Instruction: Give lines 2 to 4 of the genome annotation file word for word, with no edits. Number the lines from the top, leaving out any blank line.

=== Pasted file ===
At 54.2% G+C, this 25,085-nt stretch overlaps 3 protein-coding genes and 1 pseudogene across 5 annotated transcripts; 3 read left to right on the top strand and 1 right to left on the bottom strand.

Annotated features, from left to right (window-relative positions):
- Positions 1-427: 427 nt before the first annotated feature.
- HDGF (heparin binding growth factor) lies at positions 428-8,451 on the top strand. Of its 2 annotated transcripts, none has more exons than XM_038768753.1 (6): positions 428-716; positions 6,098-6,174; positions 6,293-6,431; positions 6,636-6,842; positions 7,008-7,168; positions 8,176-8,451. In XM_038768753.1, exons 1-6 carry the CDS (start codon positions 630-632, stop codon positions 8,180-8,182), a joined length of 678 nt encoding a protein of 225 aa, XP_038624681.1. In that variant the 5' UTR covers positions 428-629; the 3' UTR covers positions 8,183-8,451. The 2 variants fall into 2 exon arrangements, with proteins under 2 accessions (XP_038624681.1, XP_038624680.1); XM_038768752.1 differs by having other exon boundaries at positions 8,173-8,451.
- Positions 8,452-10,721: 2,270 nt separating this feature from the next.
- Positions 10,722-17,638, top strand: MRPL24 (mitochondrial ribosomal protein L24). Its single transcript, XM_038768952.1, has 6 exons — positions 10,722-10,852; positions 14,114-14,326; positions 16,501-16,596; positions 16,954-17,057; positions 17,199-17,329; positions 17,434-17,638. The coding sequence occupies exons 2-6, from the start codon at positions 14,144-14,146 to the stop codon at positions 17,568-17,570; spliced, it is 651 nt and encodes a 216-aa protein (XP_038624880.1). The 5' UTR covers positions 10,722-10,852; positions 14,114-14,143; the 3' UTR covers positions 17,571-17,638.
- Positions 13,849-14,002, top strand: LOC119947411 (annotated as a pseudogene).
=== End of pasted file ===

Annotated features, from left to right (window-relative positions):
- Positions 1-427: 427 nt before the first annotated feature.
- HDGF (heparin binding growth factor) lies at positions 428-8,451 on the top strand. Of its 2 annotated transcripts, none has more exons than XM_038768753.1 (6): positions 428-716; positions 6,098-6,174; positions 6,293-6,431; positions 6,636-6,842; positions 7,008-7,168; positions 8,176-8,451. In XM_038768753.1, exons 1-6 carry the CDS (start codon positions 630-632, stop codon positions 8,180-8,182), a joined length of 678 nt encoding a protein of 225 aa, XP_038624681.1. In that variant the 5' UTR covers positions 428-629; the 3' UTR covers positions 8,183-8,451. The 2 variants fall into 2 exon arrangements, with proteins under 2 accessions (XP_038624681.1, XP_038624680.1); XM_038768752.1 differs by having other exon boundaries at positions 8,173-8,451.